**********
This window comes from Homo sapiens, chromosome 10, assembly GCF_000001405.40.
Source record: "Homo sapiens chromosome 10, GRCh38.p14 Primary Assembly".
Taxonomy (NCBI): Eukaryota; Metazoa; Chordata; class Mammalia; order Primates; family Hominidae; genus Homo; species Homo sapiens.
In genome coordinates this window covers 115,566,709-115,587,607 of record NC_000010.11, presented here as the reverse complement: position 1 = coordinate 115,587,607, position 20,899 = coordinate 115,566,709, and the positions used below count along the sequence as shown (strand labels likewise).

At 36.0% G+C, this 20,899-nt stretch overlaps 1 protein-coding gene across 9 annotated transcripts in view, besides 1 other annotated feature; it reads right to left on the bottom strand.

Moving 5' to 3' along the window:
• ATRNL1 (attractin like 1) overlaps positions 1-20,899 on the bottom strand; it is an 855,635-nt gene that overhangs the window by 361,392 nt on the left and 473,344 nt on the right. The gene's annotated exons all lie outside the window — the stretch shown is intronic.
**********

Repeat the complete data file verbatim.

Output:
This window comes from Homo sapiens, chromosome 10, assembly GCF_000001405.40.
Source record: "Homo sapiens chromosome 10, GRCh38.p14 Primary Assembly".
Taxonomy (NCBI): Eukaryota; Metazoa; Chordata; class Mammalia; order Primates; family Hominidae; genus Homo; species Homo sapiens.
In genome coordinates this window covers 115,566,709-115,587,607 of record NC_000010.11, presented here as the reverse complement: position 1 = coordinate 115,587,607, position 20,899 = coordinate 115,566,709, and the positions used below count along the sequence as shown (strand labels likewise).

At 36.0% G+C, this 20,899-nt stretch overlaps 1 protein-coding gene across 9 annotated transcripts in view, besides 1 other annotated feature; it reads right to left on the bottom strand.

Moving 5' to 3' along the window:
• ATRNL1 (attractin like 1) overlaps positions 1-20,899 on the bottom strand; it is an 855,635-nt gene that overhangs the window by 361,392 nt on the left and 473,344 nt on the right. The gene's annotated exons all lie outside the window — the stretch shown is intronic.